APTA | Passenger Transport
October 12, 2009

In This Issue

Check the classifieds for nine public transit positions, including three chief executive jobs!

APTA Honors ‘Best of the Best’ at Awards Luncheon

The public transportation industry honored its top leaders and agencies in North America on Oct. 6 at the APTA Awards Luncheon during the 2009 APTA Annual Meeting in Orlando. Awards Committee Chair Alfred Harf, executive director of the Potomac and Rappahannock Transportation Commission, Woodbridge, VA, presided at the event.

Organizational Awards
The Utah Transit Authority in Salt Lake City, UT, received APTA’s Innovation Award for its electronic fare collection system, which accepts personal credit and debit cards in addition to passes issued by the agency. The fare system has a built-in validation feature: when the rider taps a transit pass or credit/debit card on the bus, the operator instantly receives a validation message on the on-board computer and allows the individual to board. UTA inspectors on board the system’s trains have a small inspection device that registers the “tap” a customer made on a platform reader prior to boarding.

The Outstanding Public Transportation System Achievement Award went to systems in three different ridership categories.

The Greater Lynchburg Transit Company (GLTC), serving the city of Lynchburg and Madison Heights, VA, received the honor as Outstanding Public Transportation System providing more than one million and fewer than four million annual trips. The agency has seen its service increase from 15 to 28 peak fixed route buses over the past three years. Other GLTC innovations include the introduction of certified transit operator safety training, transfer center security, automatic video surveillance on buses, and a computerized maintenance and inventory program.

The award for Outstanding Public Transportation System providing more than four million and fewer than 30 million annual trips went to Intercity Transit in Olympia, the capital of Washington State. In addition to its fixed routes, which saw a 50 percent growth in ridership in the past three years, and Dial-A-Lift paratransit, the agency operates more than 190 vanpool groups that provided 700,000 trips last year alone. Intercity Transit also provides such specialized services as Community Vans, offering retired vanpool vans by reservation, at a low cost, to support group travel for non-profit and public sector agencies; the Van Grant Program, which awards retired vanpool vans to local nonprofit groups; and Village Vans, a federal Job Access Reverse Commute program operated with South Puget Sound Community College and 19 other community partners, providing fare-free transportation of low-income individuals in pursuing employment and skills training as well as job training opportunities for its volunteer drivers.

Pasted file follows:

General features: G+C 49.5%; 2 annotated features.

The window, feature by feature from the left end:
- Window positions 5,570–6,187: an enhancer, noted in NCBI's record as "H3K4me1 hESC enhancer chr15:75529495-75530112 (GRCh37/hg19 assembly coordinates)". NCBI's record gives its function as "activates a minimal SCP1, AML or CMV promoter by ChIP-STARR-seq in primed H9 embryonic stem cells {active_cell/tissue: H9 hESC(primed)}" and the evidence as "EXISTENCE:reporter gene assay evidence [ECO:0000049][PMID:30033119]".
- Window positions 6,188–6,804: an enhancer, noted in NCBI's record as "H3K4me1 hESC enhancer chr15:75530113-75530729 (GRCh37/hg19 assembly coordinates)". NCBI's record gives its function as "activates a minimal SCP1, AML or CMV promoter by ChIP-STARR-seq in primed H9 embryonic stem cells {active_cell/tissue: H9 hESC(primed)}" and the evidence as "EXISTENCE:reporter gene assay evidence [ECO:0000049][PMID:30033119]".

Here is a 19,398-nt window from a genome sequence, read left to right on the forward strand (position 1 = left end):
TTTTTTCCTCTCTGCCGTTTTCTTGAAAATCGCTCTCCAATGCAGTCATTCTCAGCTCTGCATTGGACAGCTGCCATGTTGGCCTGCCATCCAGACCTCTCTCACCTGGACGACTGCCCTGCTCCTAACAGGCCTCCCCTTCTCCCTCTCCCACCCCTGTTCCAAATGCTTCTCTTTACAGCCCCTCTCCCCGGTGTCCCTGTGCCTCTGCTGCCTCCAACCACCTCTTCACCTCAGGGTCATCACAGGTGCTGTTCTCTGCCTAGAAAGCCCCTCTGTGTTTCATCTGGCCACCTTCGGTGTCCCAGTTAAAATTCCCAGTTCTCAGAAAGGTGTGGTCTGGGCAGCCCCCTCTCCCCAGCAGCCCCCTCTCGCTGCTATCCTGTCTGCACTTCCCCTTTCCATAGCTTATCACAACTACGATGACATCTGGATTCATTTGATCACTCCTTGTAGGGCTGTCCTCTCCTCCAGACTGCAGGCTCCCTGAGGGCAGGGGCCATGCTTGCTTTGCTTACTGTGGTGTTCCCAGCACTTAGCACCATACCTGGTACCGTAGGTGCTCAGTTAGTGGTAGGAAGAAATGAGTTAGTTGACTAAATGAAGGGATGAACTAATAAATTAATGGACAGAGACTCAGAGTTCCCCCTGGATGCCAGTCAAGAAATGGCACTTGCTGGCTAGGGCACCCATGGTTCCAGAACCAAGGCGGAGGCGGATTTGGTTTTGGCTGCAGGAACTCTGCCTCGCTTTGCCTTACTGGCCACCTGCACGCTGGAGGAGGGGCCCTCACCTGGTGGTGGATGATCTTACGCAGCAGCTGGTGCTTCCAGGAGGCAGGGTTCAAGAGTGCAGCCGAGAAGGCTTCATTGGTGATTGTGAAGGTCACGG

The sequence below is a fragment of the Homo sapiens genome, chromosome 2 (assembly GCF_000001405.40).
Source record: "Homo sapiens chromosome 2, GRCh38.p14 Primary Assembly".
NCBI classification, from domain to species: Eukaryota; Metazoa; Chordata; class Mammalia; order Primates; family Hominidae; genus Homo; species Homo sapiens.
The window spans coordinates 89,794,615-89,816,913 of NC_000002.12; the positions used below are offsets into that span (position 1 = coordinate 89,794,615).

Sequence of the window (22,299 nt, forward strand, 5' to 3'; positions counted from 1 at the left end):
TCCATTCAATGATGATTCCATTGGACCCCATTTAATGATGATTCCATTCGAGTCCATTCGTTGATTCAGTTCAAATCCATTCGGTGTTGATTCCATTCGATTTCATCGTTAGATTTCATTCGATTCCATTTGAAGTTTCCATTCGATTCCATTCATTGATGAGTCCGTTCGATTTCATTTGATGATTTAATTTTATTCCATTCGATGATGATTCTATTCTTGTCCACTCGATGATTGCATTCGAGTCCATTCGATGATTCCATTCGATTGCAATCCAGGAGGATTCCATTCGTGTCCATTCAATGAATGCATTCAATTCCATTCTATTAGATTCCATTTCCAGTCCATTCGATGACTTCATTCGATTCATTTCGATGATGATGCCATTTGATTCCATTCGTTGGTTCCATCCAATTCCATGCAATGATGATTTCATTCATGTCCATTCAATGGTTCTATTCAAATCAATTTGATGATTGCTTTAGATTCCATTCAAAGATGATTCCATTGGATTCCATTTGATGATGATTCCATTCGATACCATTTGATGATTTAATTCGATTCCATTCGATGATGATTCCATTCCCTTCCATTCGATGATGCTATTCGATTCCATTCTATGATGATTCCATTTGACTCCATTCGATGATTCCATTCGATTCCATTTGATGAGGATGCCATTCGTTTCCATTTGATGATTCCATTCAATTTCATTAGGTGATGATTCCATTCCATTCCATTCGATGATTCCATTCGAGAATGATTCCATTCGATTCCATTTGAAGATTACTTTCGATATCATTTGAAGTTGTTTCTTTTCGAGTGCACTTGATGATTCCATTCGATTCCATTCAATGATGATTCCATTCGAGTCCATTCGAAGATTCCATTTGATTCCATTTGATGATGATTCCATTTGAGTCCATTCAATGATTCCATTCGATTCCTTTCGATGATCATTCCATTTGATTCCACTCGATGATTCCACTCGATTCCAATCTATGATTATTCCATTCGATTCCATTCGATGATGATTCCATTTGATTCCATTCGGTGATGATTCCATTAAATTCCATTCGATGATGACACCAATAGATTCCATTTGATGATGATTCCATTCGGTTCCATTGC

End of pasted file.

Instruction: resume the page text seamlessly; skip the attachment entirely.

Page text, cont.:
San Diego’s Metropolitan Transit System (MTS) was honored as Outstanding Public Transportation System providing more than 30 million annual trips. MTS provided a record number of trips, about 91 million, while simultaneously effecting significant cost savings. In addition, MTS has introduced 224 new buses into its fleet over the last three years and redesigned its entire network of service to increase operational efficiencies—at a time when the state totally eliminated state transit assistance funding.

Individual Awards
The Outstanding Business Executive of the Year Award went to Tim Solso, president and chief executive officer of Cummins Inc., to recognize his company’s support of environmental practices and partnerships. Solso has overseen Cummins’ efforts in improving its product—creating diesel engines with very low carbon dioxide emissions levels and very high efficiency—and supporting public transit while also improving the environment and increasing energy usage efficiency. Cummins is a participant in the U.S. Environmental Protection Agency’s Climate Leaders Program and has been named to the Dow Jones World Sustainability Index each of the last four years in recognition of its economic, environmental, and social leadership.